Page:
However, Mark has a unique way of approaching the story of Jesus. In fact, it seems that Mark tries -- more than the other gospels -- to present Jesus' life in a way that will encourage people outside of the church to learn more about him and, hopefully, eventually follow him. Part of this is stylistic -- the gospel of Mark is the ancient equivalent of an action movie -- it moves quickly and crisply from one action scene to the next, never letting the (listening) audience catch a breath. In Mark, Jesus is always on the move. In fact, Mark connects most of these stories together with a Greek conjunction that can be translated, "and immediately." Also, Mark even "cross-cuts" between stories, telling them simultaneously, which also (like in an action movie) makes Jesus' life more gripping.
Mark's other evangelistic approach is thematic. Here, Mark encourages people to repeatedly ask a key question: "Who is Jesus?" Throughout, many answers are offered, which people are encouraged to consider for themselves -- a miracle worker, a prophet, Elijah reborn. Ultimately, Mark offers his answer at key moments in Jesus' life -- Jesus is the Son of God, that is, the messiah.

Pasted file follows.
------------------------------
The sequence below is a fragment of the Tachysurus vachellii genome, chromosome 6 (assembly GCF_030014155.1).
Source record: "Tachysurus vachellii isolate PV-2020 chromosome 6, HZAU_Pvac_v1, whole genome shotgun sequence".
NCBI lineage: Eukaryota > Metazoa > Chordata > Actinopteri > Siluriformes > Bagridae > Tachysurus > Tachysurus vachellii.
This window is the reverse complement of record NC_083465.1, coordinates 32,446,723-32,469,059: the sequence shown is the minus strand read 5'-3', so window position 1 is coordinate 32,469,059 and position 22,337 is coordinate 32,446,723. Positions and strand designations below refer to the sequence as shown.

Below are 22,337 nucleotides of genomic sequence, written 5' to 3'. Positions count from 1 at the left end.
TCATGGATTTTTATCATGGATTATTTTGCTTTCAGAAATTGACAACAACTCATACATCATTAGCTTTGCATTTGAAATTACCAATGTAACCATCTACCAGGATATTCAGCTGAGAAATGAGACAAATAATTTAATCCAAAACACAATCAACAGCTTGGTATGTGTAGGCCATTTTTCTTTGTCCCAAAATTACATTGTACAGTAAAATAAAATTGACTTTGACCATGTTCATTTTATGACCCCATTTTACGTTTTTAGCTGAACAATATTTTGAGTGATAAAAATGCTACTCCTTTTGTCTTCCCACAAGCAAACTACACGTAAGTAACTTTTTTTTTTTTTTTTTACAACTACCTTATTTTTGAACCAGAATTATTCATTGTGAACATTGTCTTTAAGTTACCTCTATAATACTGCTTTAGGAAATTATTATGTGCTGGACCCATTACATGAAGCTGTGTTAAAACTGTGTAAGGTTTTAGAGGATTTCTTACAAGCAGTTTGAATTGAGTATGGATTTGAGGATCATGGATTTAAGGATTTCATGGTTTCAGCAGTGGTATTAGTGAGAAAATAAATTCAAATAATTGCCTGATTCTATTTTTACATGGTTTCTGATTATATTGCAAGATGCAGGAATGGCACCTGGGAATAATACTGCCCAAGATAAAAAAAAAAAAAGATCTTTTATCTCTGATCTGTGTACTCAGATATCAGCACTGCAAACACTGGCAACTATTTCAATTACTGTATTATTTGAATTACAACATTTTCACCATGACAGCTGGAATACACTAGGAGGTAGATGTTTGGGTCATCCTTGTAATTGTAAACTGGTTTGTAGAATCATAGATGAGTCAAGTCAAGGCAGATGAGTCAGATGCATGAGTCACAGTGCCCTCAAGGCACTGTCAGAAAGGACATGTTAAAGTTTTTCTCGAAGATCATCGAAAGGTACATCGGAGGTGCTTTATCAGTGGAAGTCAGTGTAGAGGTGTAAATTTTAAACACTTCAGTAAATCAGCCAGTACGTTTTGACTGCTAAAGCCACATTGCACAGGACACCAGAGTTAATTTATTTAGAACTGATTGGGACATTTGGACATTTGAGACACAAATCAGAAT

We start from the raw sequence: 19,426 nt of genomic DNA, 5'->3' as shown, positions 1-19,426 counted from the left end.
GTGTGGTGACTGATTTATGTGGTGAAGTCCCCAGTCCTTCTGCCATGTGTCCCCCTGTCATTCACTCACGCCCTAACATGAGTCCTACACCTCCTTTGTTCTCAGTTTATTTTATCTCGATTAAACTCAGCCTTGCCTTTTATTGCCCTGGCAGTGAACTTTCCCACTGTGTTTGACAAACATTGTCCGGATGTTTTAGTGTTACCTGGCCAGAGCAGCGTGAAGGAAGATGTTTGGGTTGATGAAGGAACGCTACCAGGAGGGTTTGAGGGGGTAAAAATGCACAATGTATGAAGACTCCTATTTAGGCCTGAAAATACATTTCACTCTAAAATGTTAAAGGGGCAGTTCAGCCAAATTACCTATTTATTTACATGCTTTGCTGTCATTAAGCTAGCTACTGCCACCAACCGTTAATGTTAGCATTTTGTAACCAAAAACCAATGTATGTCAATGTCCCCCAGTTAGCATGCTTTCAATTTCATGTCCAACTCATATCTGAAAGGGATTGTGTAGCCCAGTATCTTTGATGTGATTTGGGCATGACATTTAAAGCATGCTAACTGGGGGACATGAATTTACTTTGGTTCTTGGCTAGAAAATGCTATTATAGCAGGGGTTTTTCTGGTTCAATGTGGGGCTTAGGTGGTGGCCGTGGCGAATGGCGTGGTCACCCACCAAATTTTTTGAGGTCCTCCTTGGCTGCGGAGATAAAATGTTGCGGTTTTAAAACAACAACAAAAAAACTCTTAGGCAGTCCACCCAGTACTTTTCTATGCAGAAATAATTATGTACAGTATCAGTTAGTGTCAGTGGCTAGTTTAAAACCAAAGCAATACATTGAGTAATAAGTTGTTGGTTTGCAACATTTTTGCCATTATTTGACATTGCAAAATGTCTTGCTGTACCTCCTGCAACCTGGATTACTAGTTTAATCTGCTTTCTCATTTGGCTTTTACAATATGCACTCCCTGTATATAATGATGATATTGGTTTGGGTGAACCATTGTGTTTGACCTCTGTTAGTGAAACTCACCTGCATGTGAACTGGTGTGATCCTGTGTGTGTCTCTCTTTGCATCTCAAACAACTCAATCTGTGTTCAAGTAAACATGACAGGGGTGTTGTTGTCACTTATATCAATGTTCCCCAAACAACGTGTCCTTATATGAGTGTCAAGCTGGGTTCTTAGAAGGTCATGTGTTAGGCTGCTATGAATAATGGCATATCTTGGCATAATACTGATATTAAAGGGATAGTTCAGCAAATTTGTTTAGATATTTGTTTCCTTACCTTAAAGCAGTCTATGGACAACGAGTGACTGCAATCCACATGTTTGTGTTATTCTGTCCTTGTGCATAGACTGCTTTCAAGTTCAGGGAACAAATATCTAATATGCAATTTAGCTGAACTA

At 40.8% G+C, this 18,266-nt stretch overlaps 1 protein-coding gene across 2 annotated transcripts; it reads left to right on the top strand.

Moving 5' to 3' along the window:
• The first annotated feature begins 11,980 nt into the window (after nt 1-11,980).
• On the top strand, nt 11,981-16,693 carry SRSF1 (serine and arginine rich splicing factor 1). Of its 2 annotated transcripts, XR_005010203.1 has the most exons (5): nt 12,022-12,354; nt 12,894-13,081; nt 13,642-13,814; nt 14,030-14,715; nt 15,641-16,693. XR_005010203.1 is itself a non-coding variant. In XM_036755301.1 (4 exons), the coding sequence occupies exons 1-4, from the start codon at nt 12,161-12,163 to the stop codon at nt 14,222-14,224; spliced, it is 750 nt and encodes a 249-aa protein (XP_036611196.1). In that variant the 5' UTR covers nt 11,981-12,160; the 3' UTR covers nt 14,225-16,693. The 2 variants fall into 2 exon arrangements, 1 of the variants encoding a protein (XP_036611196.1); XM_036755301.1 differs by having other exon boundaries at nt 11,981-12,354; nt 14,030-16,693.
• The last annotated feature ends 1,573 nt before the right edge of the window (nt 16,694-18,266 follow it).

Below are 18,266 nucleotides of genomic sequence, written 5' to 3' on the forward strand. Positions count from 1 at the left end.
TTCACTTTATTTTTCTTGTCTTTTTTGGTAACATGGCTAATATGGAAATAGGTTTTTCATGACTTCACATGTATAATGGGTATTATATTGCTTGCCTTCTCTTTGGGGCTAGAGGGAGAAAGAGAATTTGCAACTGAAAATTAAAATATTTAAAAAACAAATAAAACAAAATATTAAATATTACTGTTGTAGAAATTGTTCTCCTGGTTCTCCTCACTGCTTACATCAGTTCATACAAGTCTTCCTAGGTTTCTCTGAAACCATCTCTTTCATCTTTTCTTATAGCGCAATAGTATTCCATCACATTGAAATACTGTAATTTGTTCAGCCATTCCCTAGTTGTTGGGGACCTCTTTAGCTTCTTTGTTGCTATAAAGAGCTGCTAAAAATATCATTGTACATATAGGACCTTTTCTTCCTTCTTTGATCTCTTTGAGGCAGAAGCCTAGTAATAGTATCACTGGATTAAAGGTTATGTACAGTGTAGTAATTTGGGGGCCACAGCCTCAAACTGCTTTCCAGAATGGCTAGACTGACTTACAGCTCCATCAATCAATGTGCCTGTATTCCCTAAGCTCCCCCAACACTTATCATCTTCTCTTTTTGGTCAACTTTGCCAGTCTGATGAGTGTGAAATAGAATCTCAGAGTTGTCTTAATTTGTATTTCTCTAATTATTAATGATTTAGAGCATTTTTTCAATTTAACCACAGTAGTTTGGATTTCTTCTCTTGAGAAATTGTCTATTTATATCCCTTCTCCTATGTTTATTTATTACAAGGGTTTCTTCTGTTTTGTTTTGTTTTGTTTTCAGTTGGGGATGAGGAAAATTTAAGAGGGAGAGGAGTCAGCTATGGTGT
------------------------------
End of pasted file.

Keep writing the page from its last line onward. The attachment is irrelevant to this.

The key proof of Jesus' identity is his crucifixion and resurrection. So almost half of Mark's gospel tells of Jesus' final days. However, even Mark understands that this can be difficult to comprehend, much less celebrate, for people new to faith. How can the suffering and death of a man be good? How is resurrection possible? This may be why Mark ends his gospel with shock and fear, rather than the celebrations that end the other New Testament gospels.